The Facts About the Funding of UNH’s New Business College
By President Mark W. Huddleston
Everyone appreciates sound business practice, especially in these challenging times. The first person to call me after the media coverage surrounding the funding proposal for the new business school was Fred Whittemore. Fred, for whom the University of New Hampshire’s Whittemore Center is named, is the son of the late well-known industrialist Laurence Whittemore, for whom the Whittemore School of Business and Economics is named. He agrees with us that the funding plan for the new business facility is sound business practice. He urged me to stay the course, that this new facility is important to UNH and to the state of New Hampshire. We will have generated at least $30 million in private money toward a $55 million building – that’s our largest privately funded capital project ever – and we are using an internal loan to fund the balance.
The repayment of that loan includes a last-resort contingency to use a tuition increase cap to assist in paying it back. This is not a new practice. A contingency is built into all of our funding plans for building projects. Capital projects at UNH, throughout the university system and indeed across the country are partially or fully funded by tuition dollars. Kingsbury, DeMerritt, James and Parsons Halls, UNH’s cogeneration plant – all these projects were in some way funded by tuition. It is a core expense of operating any university.
State law does not permit a public university to finance externally any of our academic or administrative building. This limits our funding options. We must rely on grants, gifts, state capital appropriations and tuition/fees.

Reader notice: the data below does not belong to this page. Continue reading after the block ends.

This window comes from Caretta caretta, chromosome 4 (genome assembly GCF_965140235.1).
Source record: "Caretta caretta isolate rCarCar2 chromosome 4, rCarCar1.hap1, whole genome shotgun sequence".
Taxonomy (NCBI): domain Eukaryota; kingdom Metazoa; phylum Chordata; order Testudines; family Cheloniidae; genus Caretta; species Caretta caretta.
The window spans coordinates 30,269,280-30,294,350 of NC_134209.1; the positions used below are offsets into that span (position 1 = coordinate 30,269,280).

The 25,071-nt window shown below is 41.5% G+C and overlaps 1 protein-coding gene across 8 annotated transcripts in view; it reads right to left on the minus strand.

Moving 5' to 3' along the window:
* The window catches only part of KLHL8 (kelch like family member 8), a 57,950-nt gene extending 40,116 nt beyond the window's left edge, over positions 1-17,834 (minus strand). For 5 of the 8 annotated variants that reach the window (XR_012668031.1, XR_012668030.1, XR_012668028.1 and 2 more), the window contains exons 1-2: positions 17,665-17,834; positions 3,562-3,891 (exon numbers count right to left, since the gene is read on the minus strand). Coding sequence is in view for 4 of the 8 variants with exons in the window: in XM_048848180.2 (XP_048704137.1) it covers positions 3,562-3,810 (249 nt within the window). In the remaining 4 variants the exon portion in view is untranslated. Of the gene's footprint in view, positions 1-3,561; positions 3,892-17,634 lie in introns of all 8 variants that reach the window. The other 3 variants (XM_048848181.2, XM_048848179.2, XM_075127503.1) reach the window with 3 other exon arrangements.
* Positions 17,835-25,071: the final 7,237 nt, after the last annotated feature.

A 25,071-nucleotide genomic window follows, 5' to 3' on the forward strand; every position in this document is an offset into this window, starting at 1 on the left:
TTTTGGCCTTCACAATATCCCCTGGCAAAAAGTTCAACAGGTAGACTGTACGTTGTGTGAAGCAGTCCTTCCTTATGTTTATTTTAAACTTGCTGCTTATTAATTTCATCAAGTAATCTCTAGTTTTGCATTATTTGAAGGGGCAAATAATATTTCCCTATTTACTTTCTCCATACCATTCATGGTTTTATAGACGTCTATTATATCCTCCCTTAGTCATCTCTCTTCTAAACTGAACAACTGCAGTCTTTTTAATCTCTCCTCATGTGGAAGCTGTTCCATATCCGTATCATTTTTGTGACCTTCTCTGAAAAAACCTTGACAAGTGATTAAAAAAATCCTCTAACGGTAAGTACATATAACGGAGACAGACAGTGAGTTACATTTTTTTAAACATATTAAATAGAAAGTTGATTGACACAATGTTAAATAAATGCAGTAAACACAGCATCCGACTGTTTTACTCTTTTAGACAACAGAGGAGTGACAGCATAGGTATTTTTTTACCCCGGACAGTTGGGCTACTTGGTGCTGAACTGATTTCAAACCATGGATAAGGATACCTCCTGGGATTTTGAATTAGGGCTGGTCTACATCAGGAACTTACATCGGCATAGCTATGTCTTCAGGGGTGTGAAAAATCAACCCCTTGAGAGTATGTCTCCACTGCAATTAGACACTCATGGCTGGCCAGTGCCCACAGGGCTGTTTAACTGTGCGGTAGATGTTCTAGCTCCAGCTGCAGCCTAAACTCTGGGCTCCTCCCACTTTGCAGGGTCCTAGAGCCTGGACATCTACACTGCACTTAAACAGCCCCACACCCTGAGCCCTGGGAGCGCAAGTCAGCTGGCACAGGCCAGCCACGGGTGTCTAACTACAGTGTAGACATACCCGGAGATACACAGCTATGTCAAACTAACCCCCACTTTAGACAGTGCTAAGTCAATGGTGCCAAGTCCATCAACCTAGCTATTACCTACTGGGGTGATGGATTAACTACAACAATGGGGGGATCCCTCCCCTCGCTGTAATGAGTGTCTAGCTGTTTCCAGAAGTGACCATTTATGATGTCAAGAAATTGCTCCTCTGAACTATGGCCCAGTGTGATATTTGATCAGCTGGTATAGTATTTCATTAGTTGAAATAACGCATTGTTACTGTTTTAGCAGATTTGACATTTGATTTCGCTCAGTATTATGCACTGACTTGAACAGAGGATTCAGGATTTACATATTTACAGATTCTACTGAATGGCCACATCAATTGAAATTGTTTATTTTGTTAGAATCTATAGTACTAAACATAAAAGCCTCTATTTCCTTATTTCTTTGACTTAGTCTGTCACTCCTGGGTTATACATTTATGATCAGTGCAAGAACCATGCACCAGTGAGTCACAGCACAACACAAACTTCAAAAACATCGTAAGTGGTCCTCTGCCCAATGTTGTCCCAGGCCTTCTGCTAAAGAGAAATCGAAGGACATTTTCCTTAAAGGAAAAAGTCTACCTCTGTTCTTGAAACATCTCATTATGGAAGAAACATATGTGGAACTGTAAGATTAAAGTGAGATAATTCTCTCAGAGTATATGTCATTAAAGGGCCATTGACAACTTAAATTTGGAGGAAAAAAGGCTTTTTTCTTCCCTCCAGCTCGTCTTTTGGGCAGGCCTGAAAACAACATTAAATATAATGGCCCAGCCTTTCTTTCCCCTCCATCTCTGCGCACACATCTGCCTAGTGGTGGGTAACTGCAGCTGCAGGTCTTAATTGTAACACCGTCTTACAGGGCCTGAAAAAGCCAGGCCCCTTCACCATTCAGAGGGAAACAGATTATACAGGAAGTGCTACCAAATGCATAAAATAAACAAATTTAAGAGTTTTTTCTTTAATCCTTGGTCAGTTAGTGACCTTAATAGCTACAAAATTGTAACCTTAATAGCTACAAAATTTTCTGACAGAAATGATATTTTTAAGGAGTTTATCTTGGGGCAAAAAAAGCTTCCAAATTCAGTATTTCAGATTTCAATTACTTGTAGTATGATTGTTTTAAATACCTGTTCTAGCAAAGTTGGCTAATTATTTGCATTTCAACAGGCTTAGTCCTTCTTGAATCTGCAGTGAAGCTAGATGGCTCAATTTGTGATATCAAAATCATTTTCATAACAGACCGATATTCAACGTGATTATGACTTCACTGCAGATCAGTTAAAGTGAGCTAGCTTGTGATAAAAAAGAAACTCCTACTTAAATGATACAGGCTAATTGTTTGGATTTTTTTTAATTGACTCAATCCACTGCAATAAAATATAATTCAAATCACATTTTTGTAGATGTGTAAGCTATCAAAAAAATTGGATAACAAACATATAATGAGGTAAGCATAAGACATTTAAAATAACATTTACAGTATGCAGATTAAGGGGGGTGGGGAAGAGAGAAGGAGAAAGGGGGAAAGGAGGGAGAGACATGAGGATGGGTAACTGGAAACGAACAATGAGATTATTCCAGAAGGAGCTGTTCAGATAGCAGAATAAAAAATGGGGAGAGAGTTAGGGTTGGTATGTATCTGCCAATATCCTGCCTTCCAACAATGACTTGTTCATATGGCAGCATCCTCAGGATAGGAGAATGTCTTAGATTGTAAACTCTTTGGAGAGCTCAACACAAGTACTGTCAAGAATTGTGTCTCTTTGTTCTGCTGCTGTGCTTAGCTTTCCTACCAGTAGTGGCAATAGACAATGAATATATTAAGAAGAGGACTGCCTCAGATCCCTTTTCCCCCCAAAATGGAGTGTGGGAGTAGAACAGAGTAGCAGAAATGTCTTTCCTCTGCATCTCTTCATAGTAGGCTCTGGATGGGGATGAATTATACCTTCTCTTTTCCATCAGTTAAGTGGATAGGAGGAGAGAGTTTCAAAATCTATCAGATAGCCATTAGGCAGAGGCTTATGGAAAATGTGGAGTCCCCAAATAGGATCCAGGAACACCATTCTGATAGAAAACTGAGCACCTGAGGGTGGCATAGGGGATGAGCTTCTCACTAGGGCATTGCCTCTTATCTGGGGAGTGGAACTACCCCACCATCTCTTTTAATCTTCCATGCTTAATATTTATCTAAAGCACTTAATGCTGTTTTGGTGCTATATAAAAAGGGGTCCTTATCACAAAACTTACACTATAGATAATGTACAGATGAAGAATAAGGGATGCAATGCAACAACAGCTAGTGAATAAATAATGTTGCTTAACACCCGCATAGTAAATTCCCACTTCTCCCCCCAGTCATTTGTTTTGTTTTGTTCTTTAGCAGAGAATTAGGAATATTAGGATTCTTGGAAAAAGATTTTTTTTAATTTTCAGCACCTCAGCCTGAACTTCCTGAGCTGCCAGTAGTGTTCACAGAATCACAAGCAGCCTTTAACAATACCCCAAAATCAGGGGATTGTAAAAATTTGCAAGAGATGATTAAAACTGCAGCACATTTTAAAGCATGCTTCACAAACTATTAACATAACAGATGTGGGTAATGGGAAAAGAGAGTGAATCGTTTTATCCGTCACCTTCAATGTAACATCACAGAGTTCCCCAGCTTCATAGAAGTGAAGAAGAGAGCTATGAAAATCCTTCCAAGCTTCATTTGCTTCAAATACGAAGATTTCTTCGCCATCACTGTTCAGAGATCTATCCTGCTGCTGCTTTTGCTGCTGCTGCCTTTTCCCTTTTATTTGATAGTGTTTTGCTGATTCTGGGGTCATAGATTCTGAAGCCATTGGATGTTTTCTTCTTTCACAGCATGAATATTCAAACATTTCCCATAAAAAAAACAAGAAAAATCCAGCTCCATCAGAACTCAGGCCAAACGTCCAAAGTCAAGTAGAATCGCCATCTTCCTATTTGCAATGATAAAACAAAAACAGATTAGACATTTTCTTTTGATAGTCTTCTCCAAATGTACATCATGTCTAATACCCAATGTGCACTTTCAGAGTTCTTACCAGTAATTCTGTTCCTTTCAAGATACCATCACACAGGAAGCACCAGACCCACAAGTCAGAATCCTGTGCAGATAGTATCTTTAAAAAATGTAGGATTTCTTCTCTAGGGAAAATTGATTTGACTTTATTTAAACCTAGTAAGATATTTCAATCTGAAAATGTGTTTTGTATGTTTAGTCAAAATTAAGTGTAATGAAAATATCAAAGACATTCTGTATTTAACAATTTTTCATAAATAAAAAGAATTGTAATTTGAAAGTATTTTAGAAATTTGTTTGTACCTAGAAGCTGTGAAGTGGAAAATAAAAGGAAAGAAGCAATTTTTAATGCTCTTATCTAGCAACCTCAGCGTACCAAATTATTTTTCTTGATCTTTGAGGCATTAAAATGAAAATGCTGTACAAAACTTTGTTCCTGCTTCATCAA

In June 2008, when the gift was announced, the donor - Troy native and UNH alum Peter Paul – intended for his $25 million challenge to be leveraged from several sources, including the state and our own alumni. We knew then that the opportunities we envisioned for our students and faculty could be realized despite economic conditions but we’d have to roll up our sleeves to get it done. With the national economy on the verge of the greatest economic collapse since the Great Depression, most colleges and universities had to recalculate their fundraising aspirations – and many of them were in the middle of major capital campaigns.
We’ve come a long way since that day in 2008. Consider the math: a very generous $25 million gift; a $10 million strategic building fund that has been percolating for years, thanks to the foresight of past and present WSBE deans; and an expected $5 million-plus from donors and alumni who know how important this new business facility will be to our students and faculty and to the state of New Hampshire.
Why are we staying on schedule with this project? Because it is vital to the success of our students and to the economic success of our state. A conservative estimate puts the amount UNH educated students contribute annually to the state’s skilled workforce at $562 million. And businesses in the state are clamoring for more. So as Fred Whittemore so aptly said to me on the phone this morning, this is absolutely the right thing for the University of New Hampshire to do right now. We will stay the course and build this facility.
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